‘We’re going to see the doctor,’ I said, bundling us all up to leave the warmth of the house.

‘It sounds like you’ve all picked up a bug overseas,’ he told us. ‘Take paracetamol and drink plenty of water.’

It made sense. It’s probably just a case of the flu, I thought.

Fortunately, the symptoms lessened a little in the kids, but over the next couple of months Mauro and I still felt under the weather.

‘My heart feels like it’s constantly pounding out of my chest,’ Mauro told me, worried.

He’d had a heart attack in 2008, so I was concerned too. Opening all the windows during the day, I tried to get fresh air circulating through the house, thinking it would be good for us. Little did I know that act would save our lives…

A month later, we’d been watching TV together as a family when the kids went to bed at around 8.30pm.It was a cold night and we had the gas heater on in the open-plan living area. At 11pm I could feel one of my headaches returning. ‘I need to lie down,’ I told Mauro, wobbling towards our bedroom.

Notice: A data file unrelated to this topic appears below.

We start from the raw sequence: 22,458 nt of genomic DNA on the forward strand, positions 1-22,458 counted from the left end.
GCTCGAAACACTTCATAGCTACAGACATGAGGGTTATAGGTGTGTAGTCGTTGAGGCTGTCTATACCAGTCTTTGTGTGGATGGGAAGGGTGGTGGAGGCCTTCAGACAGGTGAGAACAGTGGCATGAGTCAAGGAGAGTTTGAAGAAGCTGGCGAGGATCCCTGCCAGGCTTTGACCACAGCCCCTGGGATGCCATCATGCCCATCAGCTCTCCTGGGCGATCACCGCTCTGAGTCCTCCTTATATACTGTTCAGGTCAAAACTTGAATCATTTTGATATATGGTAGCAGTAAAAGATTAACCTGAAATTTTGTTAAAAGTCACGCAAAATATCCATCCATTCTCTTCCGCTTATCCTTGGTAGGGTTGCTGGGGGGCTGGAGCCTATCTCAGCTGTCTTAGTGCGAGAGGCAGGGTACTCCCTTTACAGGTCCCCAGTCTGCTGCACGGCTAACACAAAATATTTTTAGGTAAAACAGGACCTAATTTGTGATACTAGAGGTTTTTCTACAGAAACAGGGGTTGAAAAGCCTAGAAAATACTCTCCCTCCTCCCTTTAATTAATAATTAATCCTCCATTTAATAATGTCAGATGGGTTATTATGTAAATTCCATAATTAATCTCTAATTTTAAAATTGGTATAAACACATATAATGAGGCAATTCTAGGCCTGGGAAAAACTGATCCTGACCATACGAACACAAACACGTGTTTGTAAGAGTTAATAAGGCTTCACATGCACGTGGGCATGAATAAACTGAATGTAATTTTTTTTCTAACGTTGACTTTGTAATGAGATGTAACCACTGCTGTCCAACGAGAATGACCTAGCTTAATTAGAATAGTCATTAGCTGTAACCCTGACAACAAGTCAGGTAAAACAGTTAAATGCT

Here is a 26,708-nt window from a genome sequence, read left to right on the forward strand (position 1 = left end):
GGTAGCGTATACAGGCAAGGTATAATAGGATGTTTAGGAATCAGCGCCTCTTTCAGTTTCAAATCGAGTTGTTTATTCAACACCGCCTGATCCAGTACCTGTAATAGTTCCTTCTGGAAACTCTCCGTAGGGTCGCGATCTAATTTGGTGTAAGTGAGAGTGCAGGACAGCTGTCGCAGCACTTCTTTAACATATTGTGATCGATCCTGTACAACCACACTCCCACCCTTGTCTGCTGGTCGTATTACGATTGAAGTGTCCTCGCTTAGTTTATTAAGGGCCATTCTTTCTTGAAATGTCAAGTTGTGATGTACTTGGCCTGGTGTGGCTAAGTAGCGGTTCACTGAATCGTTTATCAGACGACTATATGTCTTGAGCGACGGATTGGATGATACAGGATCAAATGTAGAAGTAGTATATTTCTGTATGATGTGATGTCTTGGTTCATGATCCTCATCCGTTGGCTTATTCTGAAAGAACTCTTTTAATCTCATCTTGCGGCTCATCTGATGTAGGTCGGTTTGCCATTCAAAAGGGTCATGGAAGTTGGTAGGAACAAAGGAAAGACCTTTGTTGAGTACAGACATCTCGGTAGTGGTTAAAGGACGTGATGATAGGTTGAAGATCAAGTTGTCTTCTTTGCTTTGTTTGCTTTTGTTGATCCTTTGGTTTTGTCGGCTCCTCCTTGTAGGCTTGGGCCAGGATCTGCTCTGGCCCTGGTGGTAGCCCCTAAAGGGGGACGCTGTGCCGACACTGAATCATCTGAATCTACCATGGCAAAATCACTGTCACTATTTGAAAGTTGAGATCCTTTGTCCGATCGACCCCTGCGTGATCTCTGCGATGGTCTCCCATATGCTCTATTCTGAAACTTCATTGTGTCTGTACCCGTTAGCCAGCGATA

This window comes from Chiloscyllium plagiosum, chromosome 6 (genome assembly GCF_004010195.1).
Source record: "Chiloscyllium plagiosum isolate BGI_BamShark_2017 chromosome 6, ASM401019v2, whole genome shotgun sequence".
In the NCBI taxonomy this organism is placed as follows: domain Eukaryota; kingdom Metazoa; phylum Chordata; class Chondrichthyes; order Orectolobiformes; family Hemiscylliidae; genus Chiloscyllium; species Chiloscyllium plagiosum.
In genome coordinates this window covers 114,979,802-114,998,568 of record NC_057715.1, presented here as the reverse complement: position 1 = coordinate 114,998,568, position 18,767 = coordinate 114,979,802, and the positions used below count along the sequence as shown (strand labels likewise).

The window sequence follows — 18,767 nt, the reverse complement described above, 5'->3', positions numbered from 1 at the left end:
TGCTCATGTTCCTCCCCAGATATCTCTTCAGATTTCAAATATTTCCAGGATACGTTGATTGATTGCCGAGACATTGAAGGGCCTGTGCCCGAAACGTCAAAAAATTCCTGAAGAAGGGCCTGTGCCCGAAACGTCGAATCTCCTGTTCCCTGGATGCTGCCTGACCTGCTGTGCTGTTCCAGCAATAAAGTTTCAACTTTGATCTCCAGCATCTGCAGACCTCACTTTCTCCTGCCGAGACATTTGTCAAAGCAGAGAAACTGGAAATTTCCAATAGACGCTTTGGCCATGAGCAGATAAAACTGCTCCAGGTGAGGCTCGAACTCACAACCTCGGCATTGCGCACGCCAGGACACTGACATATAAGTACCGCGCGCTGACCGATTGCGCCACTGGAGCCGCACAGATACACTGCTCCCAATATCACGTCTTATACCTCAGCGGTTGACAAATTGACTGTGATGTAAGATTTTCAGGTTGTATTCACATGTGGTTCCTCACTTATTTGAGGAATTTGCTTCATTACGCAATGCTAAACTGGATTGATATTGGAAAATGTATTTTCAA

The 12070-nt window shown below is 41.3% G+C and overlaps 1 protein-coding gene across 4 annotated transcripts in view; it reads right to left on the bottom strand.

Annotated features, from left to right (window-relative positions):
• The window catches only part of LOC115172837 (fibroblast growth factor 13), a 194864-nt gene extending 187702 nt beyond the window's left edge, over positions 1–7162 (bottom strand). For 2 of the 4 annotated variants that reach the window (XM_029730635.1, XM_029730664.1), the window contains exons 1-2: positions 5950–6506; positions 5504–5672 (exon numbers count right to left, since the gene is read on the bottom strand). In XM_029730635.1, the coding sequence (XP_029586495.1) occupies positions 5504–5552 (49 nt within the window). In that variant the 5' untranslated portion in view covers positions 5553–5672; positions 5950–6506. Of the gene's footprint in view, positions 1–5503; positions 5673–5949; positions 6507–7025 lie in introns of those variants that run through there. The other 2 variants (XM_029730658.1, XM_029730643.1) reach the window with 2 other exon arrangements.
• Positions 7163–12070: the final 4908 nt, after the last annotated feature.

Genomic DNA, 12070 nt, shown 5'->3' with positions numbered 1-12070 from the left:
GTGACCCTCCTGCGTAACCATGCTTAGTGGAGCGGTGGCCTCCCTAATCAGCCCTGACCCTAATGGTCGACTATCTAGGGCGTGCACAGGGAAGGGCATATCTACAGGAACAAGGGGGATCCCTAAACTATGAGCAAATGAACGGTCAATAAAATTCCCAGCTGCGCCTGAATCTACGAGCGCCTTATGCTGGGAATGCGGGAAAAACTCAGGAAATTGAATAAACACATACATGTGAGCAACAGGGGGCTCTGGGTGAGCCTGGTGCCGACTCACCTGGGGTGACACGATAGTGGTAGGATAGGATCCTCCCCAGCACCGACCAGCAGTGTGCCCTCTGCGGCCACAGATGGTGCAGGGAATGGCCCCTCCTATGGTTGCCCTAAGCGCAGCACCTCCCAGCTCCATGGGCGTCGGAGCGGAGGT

But this time, something was different. I started to feel like I might not make it. Something isn’t right, I thought before the world turned black. A couple of hours must have passed before I woke up again, half slumped on the bed with my feet on the floor.

Wanting to get to Mauro, I tried to walk. But I couldn’t move. Then I tried to scream. Not a sound came out of my mouth…

Suddenly there was an almighty noise from Ella’s room.